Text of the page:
Classics professor presents Homeric poetry as performance art for the Assembly Series

Rather than an abstract study of language, distinguished scholar Richard Martin says folklore, social anthropology, the study of performance, and linguistics all contribute to his approach to Homeric poetry, and “how it existed as a performance art in Ancient Greece, as opposed to the way that we conceptualize it — as written text.” In fact, Martin compares ancient Greek poetry with modern rap.


Martin is the 2009 John and Penelope Biggs Resident in the Classics at Washington University in St. Louis, and will deliver the Assembly Series lecture at 4 p.m. on Thursday, April 9 in Steinberg Hall Auditorium.

In his talk, “Finding Homer in the 21st Century,” he will present an overview of current Homeric research, then discuss his own fieldwork in Crete, interviewing people who still memorize the traditional oral epics and recording them singing these poems.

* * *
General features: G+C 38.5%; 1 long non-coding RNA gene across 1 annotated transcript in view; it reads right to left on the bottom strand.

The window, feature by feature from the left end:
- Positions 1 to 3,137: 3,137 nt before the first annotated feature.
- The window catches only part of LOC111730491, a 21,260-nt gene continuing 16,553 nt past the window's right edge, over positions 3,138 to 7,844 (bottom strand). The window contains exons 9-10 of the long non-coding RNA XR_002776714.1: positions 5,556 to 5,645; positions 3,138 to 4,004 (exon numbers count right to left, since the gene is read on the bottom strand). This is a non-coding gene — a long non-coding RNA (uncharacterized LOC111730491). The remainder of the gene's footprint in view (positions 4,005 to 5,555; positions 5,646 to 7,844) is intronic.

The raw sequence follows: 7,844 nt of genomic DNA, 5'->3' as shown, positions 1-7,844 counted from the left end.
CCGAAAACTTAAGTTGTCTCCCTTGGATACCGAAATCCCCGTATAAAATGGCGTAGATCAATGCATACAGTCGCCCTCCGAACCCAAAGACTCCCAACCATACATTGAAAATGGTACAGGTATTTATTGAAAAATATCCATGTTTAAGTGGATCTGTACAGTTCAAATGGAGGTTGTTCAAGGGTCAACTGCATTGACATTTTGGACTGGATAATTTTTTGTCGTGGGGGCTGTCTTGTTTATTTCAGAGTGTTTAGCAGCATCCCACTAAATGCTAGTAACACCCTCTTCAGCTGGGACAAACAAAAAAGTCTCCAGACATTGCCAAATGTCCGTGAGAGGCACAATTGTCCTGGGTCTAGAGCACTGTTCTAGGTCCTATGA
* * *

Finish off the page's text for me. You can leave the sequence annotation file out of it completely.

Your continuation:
On the preceding Monday, April 6, he will speak on “Apollo the Player” at a 4:15 p.m. colloquium in the Women’s Building Formal Lounge.

Martin is the Antony and Isabelle Raubitschek Professor in Classics at Stanford University. Before coming to Stanford in 2000, he taught classics for 18 years at Princeton University.

Born and raised in Boston, Martin studied medieval and modern Irish language and literature at Harvard University, where he received an A.B. in Classics and Celtic Literature, and an A.M. and Ph.D. (1981) in Classical Philology.

He is a senior fellow at the Center for Hellenic Studies in Washington and a member of the American Philological Association.

Among his numerous publications are Myths of the Early Greeks (2003), The Language of Heroes: Speech and Performance in the Iliad (1989), Healing, Sacrifice, and Battle: Amechania and Related Concepts in Early Greek Poetry (1983), and he edited Bulfinch’s Mythology (1991).

The events are free and open to the public. Steinberg Hall is located near the corner of Skinker and Forsyth on the WUSTL Danforth campus.

For more information, call (314) 935-5123 or visit the Assembly Series Web page (